Recently, Botswana held another fair election, and despite candidates from the Botswana Democratic Party having won every election, the country has a legitimate opposition party, and elections are considered fair—having never once undergone a military coup. In 2019, Botswana ranked 29 on the 2018 Economist Democracy Index, higher than countries such as Belgium, Italy, and only four spots under the United States.

Smart finances

In 13 years, the per capita income in Botswana increased 10,000 percent. This was achieved by a plethora of well thought out, market-friendly measures that are still effective today. Instead of adhering to the same Marxist stance, other African leaders embraced, Khama pushed for international trade, private investment, and financial independence from the World Bank and International Monetary Fund. Botswana also signed trade deals with the European Economic Council, and Khama helped to create the Southern African Development Community.

In addition to financial independence, Khama realized two things: first, the immense financial gain to be had from the country’s diamond resources, and second, the country’s infrastructural weakness which prevented them from doing so. Instead of nationalizing the diamond industry, he invited foreign diamond conglomerate DeBeers to use its technology to extract and find new diamonds, at the sole condition that the revenues would benefit Botswanas. The result was a venture called Debswana (DeBeers+Botswana), in which the Botswanan government has a 50 percent stake and takes a large cut of the profits. Revenue from the venture allowed the Botswanan government to invest in education, health, and infrastructure.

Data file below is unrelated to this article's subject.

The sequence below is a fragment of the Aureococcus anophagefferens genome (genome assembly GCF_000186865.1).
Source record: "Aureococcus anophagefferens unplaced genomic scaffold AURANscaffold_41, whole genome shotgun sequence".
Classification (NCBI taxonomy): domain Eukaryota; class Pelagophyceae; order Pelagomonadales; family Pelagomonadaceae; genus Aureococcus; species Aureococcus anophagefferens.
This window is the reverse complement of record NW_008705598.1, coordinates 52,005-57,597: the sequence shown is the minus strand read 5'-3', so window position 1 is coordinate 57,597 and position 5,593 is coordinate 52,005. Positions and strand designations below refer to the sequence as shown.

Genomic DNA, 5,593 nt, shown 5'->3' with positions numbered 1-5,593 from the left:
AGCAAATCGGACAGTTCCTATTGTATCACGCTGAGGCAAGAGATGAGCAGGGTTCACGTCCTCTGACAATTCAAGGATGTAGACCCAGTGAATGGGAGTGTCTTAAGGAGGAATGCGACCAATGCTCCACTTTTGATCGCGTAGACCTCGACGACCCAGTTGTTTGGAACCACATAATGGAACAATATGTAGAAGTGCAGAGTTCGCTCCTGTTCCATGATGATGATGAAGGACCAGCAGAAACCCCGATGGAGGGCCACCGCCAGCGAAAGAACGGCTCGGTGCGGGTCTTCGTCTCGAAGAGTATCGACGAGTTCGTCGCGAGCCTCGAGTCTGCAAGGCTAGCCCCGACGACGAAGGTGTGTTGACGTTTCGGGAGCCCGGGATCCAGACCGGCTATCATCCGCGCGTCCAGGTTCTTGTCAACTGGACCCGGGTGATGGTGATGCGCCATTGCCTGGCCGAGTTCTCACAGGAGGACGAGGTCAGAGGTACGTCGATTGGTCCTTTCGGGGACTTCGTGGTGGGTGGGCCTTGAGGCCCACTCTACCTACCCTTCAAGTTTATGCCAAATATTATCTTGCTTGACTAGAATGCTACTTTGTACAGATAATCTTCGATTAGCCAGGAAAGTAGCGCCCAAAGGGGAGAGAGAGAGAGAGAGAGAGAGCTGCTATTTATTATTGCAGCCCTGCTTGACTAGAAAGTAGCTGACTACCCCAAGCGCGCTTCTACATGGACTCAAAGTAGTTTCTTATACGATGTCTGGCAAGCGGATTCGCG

A New Challenge

Botswana has also met the recent COVID-19 pandemic head-on. DeBeers donated $2.5 million to Bostwana and Namibia, materializing the deep-rooted relationship between the country and the company. Botswana currently has 22 reported cases and only one death. The country took rapid and drastic measures; the whole parliament, including President Masisi, has been quarantined after a health worker for the lawmakers tested positive. Once again, the country seems more prepared than its neighbor Zimbabwe, which lacks supplies and whose doctors were on strike a couple of months ago.


What is impressive about Botswana is not its statistics. For instance, its Human Development Index is 94 out of 189 countries. What is incredible is the constant growth, stability, and freedom the country has enjoyed despite the obstacles it faces and the geographic location it inherited. It has averted civil wars without resorting to dictatorial methods, it maintains a functioning democracy despite abundant natural resources, and it has built a country capable of developing and prospering without overwhelming help from aid agencies. Whether Botswana’s success can be replicated is debatable, how it has overcome many of the challenges facing other African nations can still provide guidance and inspiration.

Timothy Motte is currently a sophomore at UC Santa Barbara studying global studies. Born in London, raised in Paris, and having moved to the United States, he is the founder of, a student-based international affairs think-tank. Timothy is also a delegate at this year’s World Bank Youth Summit and an intern at the Middle East Institute in Washington, DC.

Photo courtesy of Wikipedia.